Rating: 4/5
Value: $9.50

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  1. Oh god, Ultraviolet was a bad movie. She's a vampire that doesn't drink blood??? Do ANY vampires drink blood these days?

  2. Jordan: Oh, well that didn't bother me so much as the hackneyed approach to the concept. I at least understood why they called them "vampires." They weren't "true" vampires to begin with (hemophages, not the undead), but if someone showed up with pointy teeth, you'd probably think it was a vampire too :P.

    I do agree with you on the over-saturation of vampire stuff, though. Twilight, after all, is the biggest bastardization of them all. Vampires that glitter...come on...really?

  3. I suppose. But it feels like taking your original idea and giving it a super unoriginal label to dumb it down for the prols...

  4. For the prols? I don't quite understand the abbreviation...

    I agree with you insofar as Ultraviolet did a poor job establishing the concept made more powerful in the comic series (I assume more powerful, anyway). They did try to explain it, but that was part of the problem: spending the first ten minutes saying "I'm Ultraviolet and this is all that has happened, to me and to the world, and now we'll go to the real" It might have been more effective for the movie to jump right into the opening fight without explaining Ultraviolet's history, and then giving us little bits of info as things went along, perhaps in dialogue, or whatever.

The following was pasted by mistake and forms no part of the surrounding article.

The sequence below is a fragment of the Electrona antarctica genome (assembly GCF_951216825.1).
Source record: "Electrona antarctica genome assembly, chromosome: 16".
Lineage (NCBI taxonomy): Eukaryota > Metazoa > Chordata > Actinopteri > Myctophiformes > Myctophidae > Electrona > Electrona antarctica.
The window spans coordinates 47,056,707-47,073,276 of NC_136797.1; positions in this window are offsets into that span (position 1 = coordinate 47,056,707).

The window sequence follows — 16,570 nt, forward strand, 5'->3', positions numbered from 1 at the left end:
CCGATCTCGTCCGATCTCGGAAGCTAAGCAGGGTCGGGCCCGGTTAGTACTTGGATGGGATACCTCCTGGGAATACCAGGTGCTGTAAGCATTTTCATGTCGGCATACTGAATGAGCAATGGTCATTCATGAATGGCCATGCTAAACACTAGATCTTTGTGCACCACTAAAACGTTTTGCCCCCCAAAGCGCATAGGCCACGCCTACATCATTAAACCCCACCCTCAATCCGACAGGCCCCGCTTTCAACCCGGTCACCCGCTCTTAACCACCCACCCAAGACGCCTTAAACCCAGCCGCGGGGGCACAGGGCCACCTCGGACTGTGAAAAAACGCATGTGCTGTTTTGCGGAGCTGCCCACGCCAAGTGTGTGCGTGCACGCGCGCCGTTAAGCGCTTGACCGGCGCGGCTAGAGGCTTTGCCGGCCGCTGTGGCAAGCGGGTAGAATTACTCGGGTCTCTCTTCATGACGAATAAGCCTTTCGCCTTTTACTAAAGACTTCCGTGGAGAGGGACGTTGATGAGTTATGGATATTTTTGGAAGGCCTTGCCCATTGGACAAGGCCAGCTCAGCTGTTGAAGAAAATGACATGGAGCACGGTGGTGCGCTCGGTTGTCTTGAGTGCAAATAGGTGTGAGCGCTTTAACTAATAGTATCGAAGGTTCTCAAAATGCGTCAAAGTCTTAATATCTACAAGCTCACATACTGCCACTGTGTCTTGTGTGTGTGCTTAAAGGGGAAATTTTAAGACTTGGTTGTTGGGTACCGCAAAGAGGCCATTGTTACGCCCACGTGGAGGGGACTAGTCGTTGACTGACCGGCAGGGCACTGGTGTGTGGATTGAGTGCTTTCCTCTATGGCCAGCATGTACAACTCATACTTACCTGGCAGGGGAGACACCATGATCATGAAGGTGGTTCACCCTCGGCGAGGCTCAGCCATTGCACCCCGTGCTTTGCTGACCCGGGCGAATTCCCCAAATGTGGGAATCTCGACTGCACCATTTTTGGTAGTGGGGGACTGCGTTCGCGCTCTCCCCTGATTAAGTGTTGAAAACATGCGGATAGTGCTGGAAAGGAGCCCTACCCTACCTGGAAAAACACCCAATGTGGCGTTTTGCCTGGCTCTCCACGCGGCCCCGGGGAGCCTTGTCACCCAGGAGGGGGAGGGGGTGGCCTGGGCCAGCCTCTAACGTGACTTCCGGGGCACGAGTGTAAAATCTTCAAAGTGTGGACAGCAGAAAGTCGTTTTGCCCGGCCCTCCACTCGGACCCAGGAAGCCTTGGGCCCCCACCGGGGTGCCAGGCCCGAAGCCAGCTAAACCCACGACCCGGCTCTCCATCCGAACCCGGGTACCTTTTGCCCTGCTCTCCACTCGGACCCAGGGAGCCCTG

But that's me, and I wanted some surprises in the beginning...the only surprises were that the graphics in this are terrible.

  5. "prols" short for proletariat. Maybe I should have written "proles"?

    Yeah, the Matrix approached it that way. It was just a very stylized action scene until she disappeared in the phone booth. That's the way they should have tackled UV.

  6. Nah, a specialized word like "the proletariat" shouldn't be abbreviated. It's too good a word to shorten. Plus it's fun to say.

    Yes, the Matrix did a brilliant job with its concept (arguably a rather "high" one). But we can't all be the whatchamajig brothers.

  7. Well, that's what bothered me about Ultraviolet, the movie, is that it so very much WAS trying to be the Matrix.

    That was about the time when everyone was casting about for properties they could make into another Matrix, and so they took Ultraviolet and changed it so that it would appeal to the same crowd. Except that it didn't.

  8. Basically. But we shouldn't be surprised about that. Hollywood has been screwing up film for decades now.

  9. Just wanted to say that hot-linking images is considered bad manners. Rule of thumb: host it yourself or credit and link to the source (not just the file). Glad you mentioned Totoro, though. Classic.

  10. Deas: Thanks for the concern.